If you know little about a topic or you want an overview you may try an online Reference Source.  If your topic is sociological or cultural in nature, you may try the Gale Virtual Reference Library or Credo Reference for general reference.

Click here to learn about references sources.

5.A.  Type the name of the online reference source you used:

5.B.  How does this source support your topic?

 

6.  Find a book using Grossmont College Library's online catalog.

Most of the materials in the library are listed in the online catalog.   Using the online catalog, find a book on your topic at Grossmont College.  You may want to read or print this tips sheet first.

Click here for information on using Grossmont's online catalog.

6.A.  What is the title of your book?

6.B.  What is the call number of your  book?

(Hint: It is a letter or letters followed by numbers - at the top or the bottom of the record, depending on whether you are viewing the abbreviated record or the detailed record.)

 

7.  Find additional books on your topic by browsing the collection.    

Books are shelved in the library by LC call number.  You can browse the collection and find other books on the same topic grouped together by call number.  It is also useful to know where your topic is classified in LC classification.  Look at this chart to determine where your topic would be.  Click on the links to find the first two letters assigned to your topic.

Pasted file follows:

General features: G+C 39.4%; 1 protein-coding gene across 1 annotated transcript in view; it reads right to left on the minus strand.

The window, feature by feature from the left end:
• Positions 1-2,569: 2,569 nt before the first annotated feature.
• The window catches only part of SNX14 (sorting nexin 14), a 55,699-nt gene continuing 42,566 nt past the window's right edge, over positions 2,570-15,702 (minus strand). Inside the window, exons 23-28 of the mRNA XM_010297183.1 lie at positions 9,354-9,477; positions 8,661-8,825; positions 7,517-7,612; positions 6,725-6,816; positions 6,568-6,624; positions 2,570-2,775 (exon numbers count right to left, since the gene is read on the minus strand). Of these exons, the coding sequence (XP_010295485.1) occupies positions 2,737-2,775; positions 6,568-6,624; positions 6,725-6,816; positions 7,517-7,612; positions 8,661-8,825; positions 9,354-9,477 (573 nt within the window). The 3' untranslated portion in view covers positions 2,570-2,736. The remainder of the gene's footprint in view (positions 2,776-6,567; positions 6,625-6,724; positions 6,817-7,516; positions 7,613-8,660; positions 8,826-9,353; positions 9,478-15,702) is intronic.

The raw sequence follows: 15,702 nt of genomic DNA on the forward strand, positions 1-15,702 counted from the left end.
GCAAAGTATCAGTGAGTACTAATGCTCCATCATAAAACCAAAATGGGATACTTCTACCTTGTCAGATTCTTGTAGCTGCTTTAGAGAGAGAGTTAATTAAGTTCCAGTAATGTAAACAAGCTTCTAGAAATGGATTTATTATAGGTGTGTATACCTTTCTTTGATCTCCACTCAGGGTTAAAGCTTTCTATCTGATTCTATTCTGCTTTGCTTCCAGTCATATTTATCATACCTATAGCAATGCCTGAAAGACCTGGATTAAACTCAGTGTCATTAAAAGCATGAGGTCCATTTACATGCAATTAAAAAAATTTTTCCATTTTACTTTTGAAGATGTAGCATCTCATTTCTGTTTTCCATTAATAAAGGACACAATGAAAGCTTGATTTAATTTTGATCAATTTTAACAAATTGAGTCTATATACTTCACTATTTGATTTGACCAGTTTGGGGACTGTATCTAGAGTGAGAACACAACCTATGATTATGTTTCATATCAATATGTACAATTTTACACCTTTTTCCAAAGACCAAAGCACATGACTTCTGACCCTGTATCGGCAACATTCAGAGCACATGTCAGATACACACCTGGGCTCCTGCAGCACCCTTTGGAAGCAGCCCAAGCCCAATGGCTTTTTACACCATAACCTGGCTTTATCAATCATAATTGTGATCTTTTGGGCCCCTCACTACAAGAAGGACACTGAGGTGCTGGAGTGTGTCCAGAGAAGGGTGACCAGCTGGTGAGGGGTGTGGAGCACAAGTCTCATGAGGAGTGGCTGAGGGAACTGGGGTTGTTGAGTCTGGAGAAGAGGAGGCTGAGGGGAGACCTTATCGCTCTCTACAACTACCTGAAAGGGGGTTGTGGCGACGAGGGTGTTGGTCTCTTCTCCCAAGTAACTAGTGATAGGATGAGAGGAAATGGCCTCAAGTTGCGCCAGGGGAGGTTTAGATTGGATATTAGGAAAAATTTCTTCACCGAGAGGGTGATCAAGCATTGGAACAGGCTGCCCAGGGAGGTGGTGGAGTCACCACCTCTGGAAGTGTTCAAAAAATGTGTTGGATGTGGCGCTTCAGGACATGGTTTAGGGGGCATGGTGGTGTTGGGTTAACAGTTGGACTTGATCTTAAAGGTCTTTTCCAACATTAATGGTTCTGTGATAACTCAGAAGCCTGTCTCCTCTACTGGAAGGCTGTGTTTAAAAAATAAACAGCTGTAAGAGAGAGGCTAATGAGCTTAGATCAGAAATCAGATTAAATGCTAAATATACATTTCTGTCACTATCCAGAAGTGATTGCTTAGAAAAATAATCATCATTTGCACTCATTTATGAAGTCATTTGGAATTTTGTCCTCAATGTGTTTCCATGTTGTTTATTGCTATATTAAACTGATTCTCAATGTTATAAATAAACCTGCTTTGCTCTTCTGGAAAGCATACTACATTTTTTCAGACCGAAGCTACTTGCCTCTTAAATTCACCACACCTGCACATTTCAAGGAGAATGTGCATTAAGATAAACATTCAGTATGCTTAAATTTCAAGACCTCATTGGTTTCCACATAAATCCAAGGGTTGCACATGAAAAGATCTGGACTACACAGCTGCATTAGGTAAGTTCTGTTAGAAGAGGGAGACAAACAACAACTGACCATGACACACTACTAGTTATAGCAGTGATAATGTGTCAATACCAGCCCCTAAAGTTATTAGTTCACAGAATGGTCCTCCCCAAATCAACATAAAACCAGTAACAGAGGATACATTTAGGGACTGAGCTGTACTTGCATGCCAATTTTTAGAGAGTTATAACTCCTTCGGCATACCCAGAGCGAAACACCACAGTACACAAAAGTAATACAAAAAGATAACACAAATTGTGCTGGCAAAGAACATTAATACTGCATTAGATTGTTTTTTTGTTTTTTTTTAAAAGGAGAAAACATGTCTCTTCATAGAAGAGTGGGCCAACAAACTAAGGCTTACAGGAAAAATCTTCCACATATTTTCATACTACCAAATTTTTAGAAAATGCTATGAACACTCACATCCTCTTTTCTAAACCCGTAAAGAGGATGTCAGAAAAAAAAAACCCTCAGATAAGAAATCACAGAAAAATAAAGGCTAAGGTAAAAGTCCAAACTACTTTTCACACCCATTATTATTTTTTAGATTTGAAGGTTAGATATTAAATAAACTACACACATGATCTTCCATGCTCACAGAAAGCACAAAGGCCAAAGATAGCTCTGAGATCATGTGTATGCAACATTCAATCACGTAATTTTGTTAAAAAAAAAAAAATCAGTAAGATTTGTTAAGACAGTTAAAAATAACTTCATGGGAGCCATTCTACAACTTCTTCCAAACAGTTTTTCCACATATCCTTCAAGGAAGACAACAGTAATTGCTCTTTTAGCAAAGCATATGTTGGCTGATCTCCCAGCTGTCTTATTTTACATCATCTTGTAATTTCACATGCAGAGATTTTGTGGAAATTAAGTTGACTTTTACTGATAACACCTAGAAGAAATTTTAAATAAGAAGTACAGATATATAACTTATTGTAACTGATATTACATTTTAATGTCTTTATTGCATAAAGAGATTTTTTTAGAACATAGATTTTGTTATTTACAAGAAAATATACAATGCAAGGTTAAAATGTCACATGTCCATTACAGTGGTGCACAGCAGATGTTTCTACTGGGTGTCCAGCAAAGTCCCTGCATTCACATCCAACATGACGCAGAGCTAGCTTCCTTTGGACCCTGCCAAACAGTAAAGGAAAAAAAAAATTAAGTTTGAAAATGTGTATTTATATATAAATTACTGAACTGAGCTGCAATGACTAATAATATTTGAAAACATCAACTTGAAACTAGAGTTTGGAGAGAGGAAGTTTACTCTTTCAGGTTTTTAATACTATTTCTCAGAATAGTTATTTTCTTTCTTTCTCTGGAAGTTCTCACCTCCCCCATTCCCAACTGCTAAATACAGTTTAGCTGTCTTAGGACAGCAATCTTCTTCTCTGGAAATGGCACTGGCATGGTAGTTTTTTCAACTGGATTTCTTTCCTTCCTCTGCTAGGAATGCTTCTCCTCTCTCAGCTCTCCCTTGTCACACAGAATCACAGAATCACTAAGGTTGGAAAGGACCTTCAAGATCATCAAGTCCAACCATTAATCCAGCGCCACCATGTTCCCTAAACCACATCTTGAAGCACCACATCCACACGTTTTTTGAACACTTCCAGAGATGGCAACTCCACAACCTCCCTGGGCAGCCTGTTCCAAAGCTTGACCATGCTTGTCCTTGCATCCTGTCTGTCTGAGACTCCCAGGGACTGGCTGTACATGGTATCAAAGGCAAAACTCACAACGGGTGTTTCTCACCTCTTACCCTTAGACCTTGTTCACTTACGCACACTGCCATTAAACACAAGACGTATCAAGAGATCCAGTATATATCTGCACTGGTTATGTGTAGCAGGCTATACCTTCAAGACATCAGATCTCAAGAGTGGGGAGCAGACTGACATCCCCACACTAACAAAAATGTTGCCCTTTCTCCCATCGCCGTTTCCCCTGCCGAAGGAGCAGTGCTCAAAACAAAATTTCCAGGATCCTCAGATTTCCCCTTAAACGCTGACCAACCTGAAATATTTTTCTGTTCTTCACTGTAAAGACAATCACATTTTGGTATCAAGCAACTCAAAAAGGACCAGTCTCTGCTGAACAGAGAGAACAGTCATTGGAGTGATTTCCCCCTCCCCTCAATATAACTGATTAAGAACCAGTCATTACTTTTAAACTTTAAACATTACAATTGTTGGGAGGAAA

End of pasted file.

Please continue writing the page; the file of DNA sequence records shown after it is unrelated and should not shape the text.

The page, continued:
7.A.  What are the first two letters of the LC classification system assigned to your topic? 

 

8.  Find books at other academic libraries using an online catalog.

Most libraries use online catalogs to help users find books in their library.  Using the SDSU library catalog, find another book about your topic.

            Click here for how to use SDSU's online catalog.

8.A.  What is the title of the book you found at SDSU?

8.B.   What is the call number of this book?

 

9.  Request a book or article from another library via Interlibrary Loan.

Grossmont College (and most other libraries) offer a service called Interlibrary Loan (ILL) which means we will borrow books and other materials from other libraries on behalf of our users.  To use this service, you would complete an online form available from the library website.  PLEASE do not complete this form for this tutorial, unless you actually need the book for your research.

             Click here for information about interlibrary loan.

9.A.  How long will it take for a requested book to arrive from SDSU?

 

10.  Find an article using an online database.

You can search all of the over 30 databases that Grossmont subscribes to - at once - using "Database Search." Once you are in Database Search, click the "Select All" box and enter your topic.  You will then get a list of results.  Now, find an article citation on your topic, using "Database Search."

             Click here for information on how to use online databases.

10.A.  Type the full citation (e.g. where is the information found: author, article title, journal title, volume, pages, date, etc.) of an article you found here:

(You may copy and paste using the Windows tools.)

10.B.  Is this article available full text, meaning the entire article is in the database?
Yes   No